"New generation"? Miliband really meant it, says Mehdi Hasan

Umunna and Reeves are among the "newbies" joining Labour's new shadow cabinet.

At the start of his first conference speech as Labour leader, in September 2010, Ed Miliband proclaimed:

Conference, I stand here today ready to lead: a new generation now leading Labour.

He used the phrase 14 times in that single speech.

A year later, in the form of his first shadow cabinet reshuffle, Miliband has shown us how actions speak louder than words. The Labour leader appointed six new MPs to his shadow cabinet today: Chuka Umunna, Rachel Reeves, Michael Dugher, Stephen Twigg, Margaret Curren and Liz Kendall.

It is a bold (unprecedented?) move -- but one that I believe will pay dividends. Here's what I wrote in my NS column 12 months ago:

Where are the newbies? If Labour wants to construct an appealing shadow cabinet, rather than a cabinet of shadows, the party has to be bold and unorthodox; it has to promote new blood.

Members of the 2010 intake, such as Chuka Umunna, Rachel Reeves and Lisa Nandy -- all young, dynamic, articulate and intelligent -- have kept their heads down. A senior Labour MP says: "Stop mentioning Chuka's name . . . You're going to make him unpopular in the eyes of his peers and wreck his career."

Why? Because "experience", it seems, matters. Candidates are keen to stress their experience, ministerial or otherwise, in the various missives clogging up inboxes across the PLP. But experience is overrated. As Tony Blair proudly says at the outset of his memoir, A Journey, he arrived at No 10 on 1 May 1997 with no ministerial experience. The same is true of David Cameron -- elected to the Commons as an opposition MP in 2001 but Prime Minister by 2010. Barack Obama, meanwhile, spent just 26 months in the Senate before running for the most important job in world politics.

Nor does a lengthy CV automatically translate into good political judgement. As Ed Balls has argued, the "fortysomethings" in the cabinet who were attracted by the prospect of an "early" general election in the autumn of 2007, including himself, Ed Miliband and Douglas Alexander, were proved right in the end, compared to the "greybeards", such as Jack Straw and Geoff Hoon, who wrongly urged caution.

This isn't about ageism (Curren, after all, is 52), or turning a blind eye to the value of experience. It is about the political advantage to Miliband of having a fresh crop of Labour frontbenchers who are untainted by the Blair-Brown wars, don't have to blindly defend the last Labour government, are loyal, energised and enthusiastic, and, crucially, symbolise "change", "newness" and a break with the past. Opposition, remember, is a team activity; it isn't a solo sport.

Mehdi Hasan is a contributing writer for the New Statesman and the co-author of Ed: The Milibands and the Making of a Labour Leader. He was the New Statesman's senior editor (politics) from 2009-12.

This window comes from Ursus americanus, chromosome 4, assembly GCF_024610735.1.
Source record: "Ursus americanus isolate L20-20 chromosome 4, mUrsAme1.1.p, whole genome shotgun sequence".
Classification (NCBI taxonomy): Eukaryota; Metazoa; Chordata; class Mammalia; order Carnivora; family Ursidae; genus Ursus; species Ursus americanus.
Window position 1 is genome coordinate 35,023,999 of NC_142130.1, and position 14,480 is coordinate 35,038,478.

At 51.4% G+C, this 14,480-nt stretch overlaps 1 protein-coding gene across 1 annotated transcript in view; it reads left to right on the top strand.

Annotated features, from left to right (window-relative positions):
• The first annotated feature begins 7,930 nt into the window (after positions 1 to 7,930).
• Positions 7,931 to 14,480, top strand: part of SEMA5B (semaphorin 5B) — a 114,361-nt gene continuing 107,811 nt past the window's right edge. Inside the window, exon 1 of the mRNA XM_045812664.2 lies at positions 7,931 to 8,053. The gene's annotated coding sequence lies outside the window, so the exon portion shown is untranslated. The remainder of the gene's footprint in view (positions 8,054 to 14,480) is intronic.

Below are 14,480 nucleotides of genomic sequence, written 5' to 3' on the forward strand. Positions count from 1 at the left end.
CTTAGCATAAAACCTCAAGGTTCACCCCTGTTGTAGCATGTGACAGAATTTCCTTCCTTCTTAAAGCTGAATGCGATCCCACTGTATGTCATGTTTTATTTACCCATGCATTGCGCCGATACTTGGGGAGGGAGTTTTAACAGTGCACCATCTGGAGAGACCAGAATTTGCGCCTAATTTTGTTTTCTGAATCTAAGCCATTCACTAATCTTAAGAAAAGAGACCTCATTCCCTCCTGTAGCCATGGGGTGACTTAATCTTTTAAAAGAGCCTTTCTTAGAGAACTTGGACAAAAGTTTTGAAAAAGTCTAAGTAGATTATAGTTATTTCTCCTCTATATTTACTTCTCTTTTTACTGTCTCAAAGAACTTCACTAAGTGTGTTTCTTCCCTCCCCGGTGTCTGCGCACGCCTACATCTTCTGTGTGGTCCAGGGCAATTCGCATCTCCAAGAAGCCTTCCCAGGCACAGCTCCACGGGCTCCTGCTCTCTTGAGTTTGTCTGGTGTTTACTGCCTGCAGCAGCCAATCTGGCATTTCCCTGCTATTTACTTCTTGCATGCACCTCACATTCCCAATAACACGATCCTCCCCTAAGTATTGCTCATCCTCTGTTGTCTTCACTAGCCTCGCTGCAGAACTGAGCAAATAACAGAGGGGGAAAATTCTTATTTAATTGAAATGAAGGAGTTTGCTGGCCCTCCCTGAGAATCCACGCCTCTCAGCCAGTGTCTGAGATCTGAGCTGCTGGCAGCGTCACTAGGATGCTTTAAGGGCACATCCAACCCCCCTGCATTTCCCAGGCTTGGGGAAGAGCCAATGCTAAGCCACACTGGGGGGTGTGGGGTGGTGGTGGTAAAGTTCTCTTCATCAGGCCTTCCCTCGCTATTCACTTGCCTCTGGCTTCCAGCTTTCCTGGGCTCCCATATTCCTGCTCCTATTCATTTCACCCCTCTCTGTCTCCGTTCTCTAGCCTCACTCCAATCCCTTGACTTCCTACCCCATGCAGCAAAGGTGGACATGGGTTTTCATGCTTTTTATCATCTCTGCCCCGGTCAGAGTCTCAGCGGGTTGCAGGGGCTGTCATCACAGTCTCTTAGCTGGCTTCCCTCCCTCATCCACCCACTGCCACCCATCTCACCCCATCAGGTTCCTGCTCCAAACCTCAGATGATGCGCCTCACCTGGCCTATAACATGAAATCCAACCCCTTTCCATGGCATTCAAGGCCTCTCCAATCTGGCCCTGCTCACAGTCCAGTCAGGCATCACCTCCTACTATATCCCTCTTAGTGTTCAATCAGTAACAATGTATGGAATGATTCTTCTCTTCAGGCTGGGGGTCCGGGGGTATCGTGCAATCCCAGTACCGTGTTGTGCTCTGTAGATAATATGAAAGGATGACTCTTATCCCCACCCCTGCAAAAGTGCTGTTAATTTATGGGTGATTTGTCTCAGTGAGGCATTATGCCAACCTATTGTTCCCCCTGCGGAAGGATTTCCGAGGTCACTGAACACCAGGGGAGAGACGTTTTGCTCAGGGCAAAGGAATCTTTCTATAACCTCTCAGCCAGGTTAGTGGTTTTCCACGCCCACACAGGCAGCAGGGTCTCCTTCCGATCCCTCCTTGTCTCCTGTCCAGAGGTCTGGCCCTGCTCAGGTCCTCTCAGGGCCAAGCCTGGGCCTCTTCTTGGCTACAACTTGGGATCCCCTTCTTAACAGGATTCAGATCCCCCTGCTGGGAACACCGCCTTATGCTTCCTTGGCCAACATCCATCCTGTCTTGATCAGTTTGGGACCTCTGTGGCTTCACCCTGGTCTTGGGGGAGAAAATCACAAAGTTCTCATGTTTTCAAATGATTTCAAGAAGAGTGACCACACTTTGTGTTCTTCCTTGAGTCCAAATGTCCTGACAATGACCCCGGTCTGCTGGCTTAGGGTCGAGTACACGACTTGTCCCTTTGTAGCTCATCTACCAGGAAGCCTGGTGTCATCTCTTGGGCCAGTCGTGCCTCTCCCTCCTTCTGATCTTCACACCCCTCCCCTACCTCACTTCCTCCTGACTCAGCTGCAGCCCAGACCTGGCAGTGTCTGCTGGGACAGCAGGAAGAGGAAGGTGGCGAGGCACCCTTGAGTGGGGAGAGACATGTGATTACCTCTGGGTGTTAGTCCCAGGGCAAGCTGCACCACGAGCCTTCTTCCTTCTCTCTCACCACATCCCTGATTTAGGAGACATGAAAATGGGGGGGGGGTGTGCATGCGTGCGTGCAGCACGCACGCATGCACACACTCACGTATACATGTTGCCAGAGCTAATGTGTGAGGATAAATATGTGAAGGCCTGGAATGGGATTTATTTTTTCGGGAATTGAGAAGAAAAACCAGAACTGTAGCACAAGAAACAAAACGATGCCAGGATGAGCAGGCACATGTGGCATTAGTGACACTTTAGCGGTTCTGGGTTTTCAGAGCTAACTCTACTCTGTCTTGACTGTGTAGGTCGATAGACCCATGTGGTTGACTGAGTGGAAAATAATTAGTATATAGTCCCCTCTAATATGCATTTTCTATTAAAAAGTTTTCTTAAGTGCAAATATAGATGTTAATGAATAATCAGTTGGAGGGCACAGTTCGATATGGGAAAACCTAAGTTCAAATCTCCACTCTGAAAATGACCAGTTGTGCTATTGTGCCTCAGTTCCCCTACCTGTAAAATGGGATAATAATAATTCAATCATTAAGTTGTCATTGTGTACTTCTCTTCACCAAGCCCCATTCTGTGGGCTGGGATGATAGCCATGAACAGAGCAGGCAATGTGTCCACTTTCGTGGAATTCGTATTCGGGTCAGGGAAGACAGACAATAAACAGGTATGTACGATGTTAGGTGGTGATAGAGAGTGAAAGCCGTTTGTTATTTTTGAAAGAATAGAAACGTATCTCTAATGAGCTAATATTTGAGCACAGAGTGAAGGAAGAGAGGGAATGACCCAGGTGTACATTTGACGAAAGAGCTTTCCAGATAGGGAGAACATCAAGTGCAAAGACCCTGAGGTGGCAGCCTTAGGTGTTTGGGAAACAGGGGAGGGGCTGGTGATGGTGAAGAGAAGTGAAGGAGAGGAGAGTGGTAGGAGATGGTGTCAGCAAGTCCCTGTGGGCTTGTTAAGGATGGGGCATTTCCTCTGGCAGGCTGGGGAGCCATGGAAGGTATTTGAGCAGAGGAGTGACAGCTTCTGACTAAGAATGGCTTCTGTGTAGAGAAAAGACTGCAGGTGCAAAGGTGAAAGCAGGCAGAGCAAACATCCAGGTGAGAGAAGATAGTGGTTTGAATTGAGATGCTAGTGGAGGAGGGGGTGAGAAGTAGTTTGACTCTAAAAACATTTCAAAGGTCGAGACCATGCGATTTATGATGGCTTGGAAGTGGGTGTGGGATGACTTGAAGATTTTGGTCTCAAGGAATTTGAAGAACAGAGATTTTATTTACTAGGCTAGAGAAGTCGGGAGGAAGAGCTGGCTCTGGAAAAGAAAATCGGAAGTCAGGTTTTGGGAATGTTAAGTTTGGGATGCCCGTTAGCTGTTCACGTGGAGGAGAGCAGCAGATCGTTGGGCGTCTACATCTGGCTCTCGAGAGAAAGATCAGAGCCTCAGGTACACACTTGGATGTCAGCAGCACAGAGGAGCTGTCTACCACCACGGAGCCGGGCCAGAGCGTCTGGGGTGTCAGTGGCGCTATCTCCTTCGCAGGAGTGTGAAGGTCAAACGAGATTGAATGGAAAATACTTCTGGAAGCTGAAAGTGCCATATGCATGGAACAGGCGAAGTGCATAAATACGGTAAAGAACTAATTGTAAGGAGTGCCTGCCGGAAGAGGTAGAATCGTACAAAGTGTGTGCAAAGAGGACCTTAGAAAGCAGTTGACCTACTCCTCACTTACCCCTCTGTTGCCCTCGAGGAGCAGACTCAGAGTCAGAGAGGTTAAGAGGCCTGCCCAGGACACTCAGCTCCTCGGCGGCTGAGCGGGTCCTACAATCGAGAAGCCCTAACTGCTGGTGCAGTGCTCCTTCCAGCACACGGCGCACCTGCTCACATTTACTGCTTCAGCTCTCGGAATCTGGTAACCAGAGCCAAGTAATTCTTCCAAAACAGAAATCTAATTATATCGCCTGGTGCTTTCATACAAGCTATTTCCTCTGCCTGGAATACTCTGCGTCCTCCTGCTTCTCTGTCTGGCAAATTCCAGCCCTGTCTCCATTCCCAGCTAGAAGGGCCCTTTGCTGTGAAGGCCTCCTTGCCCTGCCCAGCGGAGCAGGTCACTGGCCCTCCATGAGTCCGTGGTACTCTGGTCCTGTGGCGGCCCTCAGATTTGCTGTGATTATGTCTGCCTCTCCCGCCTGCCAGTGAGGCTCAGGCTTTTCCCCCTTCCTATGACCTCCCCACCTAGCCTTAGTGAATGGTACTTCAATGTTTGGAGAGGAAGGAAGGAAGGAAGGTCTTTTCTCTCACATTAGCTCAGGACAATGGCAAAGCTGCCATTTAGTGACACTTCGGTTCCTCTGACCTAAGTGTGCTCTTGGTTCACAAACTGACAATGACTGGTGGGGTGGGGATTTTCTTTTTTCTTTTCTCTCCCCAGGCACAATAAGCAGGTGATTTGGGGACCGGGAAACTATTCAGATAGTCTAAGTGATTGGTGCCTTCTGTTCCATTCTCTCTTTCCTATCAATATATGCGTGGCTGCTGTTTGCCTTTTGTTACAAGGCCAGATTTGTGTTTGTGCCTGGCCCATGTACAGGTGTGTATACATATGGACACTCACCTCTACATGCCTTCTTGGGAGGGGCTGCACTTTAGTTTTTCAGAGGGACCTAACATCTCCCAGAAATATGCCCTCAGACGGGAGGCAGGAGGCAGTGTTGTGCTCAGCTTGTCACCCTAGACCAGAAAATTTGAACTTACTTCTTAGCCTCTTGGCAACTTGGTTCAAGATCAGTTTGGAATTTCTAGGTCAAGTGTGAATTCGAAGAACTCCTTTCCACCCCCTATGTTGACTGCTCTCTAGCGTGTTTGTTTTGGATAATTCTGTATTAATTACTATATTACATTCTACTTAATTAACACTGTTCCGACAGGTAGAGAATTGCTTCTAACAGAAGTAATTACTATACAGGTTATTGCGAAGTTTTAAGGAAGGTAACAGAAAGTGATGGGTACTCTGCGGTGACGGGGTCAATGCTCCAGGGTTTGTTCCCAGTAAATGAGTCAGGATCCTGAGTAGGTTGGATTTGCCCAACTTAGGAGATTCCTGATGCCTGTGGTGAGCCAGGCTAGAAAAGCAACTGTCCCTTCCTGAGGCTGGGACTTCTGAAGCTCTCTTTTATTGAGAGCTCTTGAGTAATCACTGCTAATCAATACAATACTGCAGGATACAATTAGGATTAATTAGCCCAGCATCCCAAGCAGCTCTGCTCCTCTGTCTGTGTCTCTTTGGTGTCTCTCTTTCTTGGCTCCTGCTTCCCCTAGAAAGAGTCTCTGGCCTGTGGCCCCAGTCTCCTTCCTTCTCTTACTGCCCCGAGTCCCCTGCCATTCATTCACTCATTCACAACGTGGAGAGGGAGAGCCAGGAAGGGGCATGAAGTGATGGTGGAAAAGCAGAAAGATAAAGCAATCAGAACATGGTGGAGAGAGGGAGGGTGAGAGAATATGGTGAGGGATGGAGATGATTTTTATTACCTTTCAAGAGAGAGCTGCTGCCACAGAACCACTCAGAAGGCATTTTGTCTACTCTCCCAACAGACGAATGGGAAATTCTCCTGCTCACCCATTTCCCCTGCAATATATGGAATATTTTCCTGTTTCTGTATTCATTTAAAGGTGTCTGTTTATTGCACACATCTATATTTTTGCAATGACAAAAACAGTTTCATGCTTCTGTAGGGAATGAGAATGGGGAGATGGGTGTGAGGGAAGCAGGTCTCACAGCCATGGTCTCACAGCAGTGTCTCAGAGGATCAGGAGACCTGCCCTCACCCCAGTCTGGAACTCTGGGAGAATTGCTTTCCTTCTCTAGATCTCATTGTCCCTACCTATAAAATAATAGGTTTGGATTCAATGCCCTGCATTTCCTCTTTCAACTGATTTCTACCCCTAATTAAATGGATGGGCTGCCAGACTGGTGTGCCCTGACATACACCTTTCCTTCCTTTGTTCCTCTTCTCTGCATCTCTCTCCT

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What Jeremy Corbyn gets right about the single market

Technically, you can be outside the EU but inside the single market. Philosophically, you're still in the EU. 

I’ve been trying to work out what bothers me about the response to Jeremy Corbyn’s interview on the Andrew Marr programme.

What bothers me about Corbyn’s interview is obvious: the use of the phrase “wholesale importation” to describe people coming from Eastern Europe to the United Kingdom makes them sound like boxes of sugar rather than people. Adding to that, by suggesting that this “importation” had “destroy[ed] conditions”, rather than laying the blame on Britain’s under-enforced and under-regulated labour market, his words were more appropriate to a politician who believes that immigrants are objects to be scapegoated, not people to be served. (Though perhaps that is appropriate for the leader of the Labour Party if recent history is any guide.)

But I’m bothered, too, by the reaction to another part of his interview, in which the Labour leader said that Britain must leave the single market as it leaves the European Union. The response to this, which is technically correct, has been to attack Corbyn as Liechtenstein, Switzerland, Norway and Iceland are members of the single market but not the European Union.

In my view, leaving the single market will make Britain poorer in the short and long term, will immediately render much of Labour’s 2017 manifesto moot and will, in the long run, be a far bigger victory for right-wing politics than any mere election. Corbyn’s view, that the benefits of freeing a British government from the rules of the single market will outweigh the costs, doesn’t seem very likely to me. So why do I feel so uneasy about the claim that you can be a member of the single market and not the European Union?

I think it’s because the difficult truth is that these countries are, de facto, in the European Union in any meaningful sense. By any estimation, the three pillars of Britain’s “Out” vote were, firstly, control over Britain’s borders, aka the end of the free movement of people, secondly, more money for the public realm aka £350m a week for the NHS, and thirdly control over Britain’s own laws. It’s hard to see how, if the United Kingdom continues to be subject to the free movement of people, continues to pay large sums towards the European Union, and continues to have its laws set elsewhere, we have “honoured the referendum result”.

None of which changes my view that leaving the single market would be a catastrophe for the United Kingdom. But retaining Britain’s single market membership starts with making the argument for single market membership, not hiding behind rhetorical tricks about whether or not single market membership was on the ballot last June, when it quite clearly was. 

Stephen Bush is special correspondent at the New Statesman. His daily briefing, Morning Call, provides a quick and essential guide to domestic and global politics.